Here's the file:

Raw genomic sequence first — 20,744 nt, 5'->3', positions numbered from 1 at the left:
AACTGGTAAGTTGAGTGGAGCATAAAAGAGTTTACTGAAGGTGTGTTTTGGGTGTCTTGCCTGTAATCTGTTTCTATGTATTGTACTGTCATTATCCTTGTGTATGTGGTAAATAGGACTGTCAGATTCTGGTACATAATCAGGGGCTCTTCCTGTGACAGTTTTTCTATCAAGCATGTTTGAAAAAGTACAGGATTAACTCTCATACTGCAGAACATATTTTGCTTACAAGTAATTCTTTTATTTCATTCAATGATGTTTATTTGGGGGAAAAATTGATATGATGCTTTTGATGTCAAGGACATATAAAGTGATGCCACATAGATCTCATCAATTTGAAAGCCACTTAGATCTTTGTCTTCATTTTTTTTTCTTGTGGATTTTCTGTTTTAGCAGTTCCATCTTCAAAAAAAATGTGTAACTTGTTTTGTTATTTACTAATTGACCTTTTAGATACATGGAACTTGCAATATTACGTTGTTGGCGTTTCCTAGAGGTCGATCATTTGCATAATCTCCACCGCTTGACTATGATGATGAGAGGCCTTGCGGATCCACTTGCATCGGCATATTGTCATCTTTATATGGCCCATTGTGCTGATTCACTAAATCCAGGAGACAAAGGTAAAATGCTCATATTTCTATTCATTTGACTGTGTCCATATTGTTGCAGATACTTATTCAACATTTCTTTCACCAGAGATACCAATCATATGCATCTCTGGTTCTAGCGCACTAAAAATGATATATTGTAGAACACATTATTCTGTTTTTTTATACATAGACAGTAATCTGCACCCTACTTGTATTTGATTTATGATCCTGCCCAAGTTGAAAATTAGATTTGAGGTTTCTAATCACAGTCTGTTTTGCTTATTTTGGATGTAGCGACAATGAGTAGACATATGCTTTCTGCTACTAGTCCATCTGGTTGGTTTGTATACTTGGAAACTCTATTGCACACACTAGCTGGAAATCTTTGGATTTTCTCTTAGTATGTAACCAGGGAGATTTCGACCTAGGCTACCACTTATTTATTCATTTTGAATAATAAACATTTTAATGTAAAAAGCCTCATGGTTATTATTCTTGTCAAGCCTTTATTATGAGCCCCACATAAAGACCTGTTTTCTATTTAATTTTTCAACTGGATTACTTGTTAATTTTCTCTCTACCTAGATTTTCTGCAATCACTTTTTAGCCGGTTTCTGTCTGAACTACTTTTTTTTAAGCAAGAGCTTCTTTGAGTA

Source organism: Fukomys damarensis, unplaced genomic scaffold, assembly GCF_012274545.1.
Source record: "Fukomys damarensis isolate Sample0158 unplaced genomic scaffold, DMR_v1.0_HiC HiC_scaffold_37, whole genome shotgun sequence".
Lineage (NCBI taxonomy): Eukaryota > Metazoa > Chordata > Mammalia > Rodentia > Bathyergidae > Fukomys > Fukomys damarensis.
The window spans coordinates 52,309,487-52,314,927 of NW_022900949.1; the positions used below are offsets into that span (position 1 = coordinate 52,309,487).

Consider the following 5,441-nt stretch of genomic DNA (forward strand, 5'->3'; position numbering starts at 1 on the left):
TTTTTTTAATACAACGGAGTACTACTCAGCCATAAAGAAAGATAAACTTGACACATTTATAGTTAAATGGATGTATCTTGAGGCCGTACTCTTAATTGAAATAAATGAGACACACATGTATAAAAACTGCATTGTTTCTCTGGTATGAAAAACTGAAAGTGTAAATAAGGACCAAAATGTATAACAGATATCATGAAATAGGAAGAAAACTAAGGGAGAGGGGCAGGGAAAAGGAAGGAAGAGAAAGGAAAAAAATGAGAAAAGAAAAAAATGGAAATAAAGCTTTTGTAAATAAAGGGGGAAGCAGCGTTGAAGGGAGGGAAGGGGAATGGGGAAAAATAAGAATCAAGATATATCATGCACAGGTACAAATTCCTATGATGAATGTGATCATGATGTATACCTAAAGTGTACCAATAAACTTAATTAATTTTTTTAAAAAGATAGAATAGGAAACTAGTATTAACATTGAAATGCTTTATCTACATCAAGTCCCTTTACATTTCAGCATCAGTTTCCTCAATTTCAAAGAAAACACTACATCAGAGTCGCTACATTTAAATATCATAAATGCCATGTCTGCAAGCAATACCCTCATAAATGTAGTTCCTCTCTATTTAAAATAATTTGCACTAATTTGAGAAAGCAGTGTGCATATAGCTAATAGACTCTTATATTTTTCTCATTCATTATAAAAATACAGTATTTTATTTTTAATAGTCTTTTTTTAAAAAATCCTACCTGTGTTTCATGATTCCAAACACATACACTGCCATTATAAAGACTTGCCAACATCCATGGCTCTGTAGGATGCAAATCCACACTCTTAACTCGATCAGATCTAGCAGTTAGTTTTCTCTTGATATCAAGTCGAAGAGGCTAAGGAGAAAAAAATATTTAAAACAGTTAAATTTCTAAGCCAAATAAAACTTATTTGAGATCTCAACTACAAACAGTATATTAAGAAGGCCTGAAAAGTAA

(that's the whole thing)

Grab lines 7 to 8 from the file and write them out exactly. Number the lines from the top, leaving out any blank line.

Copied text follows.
Consider the following 5,441-nt stretch of genomic DNA (forward strand, 5'->3'; position numbering starts at 1 on the left):
TTTTTTTAATACAACGGAGTACTACTCAGCCATAAAGAAAGATAAACTTGACACATTTATAGTTAAATGGATGTATCTTGAGGCCGTACTCTTAATTGAAATAAATGAGACACACATGTATAAAAACTGCATTGTTTCTCTGGTATGAAAAACTGAAAGTGTAAATAAGGACCAAAATGTATAACAGATATCATGAAATAGGAAGAAAACTAAGGGAGAGGGGCAGGGAAAAGGAAGGAAGAGAAAGGAAAAAAATGAGAAAAGAAAAAAATGGAAATAAAGCTTTTGTAAATAAAGGGGGAAGCAGCGTTGAAGGGAGGGAAGGGGAATGGGGAAAAATAAGAATCAAGATATATCATGCACAGGTACAAATTCCTATGATGAATGTGATCATGATGTATACCTAAAGTGTACCAATAAACTTAATTAATTTTTTTAAAAAGATAGAATAGGAAACTAGTATTAACATTGAAATGCTTTATCTACATCAAGTCCCTTTACATTTCAGCATCAGTTTCCTCAATTTCAAAGAAAACACTACATCAGAGTCGCTACATTTAAATATCATAAATGCCATGTCTGCAAGCAATACCCTCATAAATGTAGTTCCTCTCTATTTAAAATAATTTGCACTAATTTGAGAAAGCAGTGTGCATATAGCTAATAGACTCTTATATTTTTCTCATTCATTATAAAAATACAGTATTTTATTTTTAATAGTCTTTTTTTAAAAAATCCTACCTGTGTTTCATGATTCCAAACACATACACTGCCATTATAAAGACTTGCCAACATCCATGGCTCTGTAGGATGCAAATCCACACTCTTAACTCGATCAGATCTAGCAGTTAGTTTTCTCTTGATATCAAGTCGAAGAGGCTAAGGAGAAAAAAATATTTAAAACAGTTAAATTTCTAAGCCAAATAAAACTTATTTGAGATCTCAACTACAAACAGTATATTAAGAAGGCCTGAAAAGTAA